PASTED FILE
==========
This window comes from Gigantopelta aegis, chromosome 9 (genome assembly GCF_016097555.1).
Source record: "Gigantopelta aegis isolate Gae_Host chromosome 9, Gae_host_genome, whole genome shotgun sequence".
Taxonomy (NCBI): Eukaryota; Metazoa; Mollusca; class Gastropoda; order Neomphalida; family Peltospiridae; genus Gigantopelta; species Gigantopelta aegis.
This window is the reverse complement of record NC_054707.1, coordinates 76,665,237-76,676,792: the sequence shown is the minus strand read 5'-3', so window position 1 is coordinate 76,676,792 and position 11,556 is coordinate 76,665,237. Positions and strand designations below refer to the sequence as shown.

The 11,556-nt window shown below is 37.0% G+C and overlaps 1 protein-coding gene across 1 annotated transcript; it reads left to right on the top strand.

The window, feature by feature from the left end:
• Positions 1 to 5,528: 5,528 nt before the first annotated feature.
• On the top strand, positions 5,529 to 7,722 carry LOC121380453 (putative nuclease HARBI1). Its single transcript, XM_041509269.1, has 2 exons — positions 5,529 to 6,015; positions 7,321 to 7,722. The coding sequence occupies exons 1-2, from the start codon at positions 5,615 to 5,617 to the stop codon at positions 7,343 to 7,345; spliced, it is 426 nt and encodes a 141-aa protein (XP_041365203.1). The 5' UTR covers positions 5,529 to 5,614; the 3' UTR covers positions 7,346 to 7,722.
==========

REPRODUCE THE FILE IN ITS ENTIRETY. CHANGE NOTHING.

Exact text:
This window comes from Gigantopelta aegis, chromosome 9 (genome assembly GCF_016097555.1).
Source record: "Gigantopelta aegis isolate Gae_Host chromosome 9, Gae_host_genome, whole genome shotgun sequence".
Taxonomy (NCBI): Eukaryota; Metazoa; Mollusca; class Gastropoda; order Neomphalida; family Peltospiridae; genus Gigantopelta; species Gigantopelta aegis.
This window is the reverse complement of record NC_054707.1, coordinates 76,665,237-76,676,792: the sequence shown is the minus strand read 5'-3', so window position 1 is coordinate 76,676,792 and position 11,556 is coordinate 76,665,237. Positions and strand designations below refer to the sequence as shown.

The 11,556-nt window shown below is 37.0% G+C and overlaps 1 protein-coding gene across 1 annotated transcript; it reads left to right on the top strand.

The window, feature by feature from the left end:
• Positions 1 to 5,528: 5,528 nt before the first annotated feature.
• On the top strand, positions 5,529 to 7,722 carry LOC121380453 (putative nuclease HARBI1). Its single transcript, XM_041509269.1, has 2 exons — positions 5,529 to 6,015; positions 7,321 to 7,722. The coding sequence occupies exons 1-2, from the start codon at positions 5,615 to 5,617 to the stop codon at positions 7,343 to 7,345; spliced, it is 426 nt and encodes a 141-aa protein (XP_041365203.1). The 5' UTR covers positions 5,529 to 5,614; the 3' UTR covers positions 7,346 to 7,722.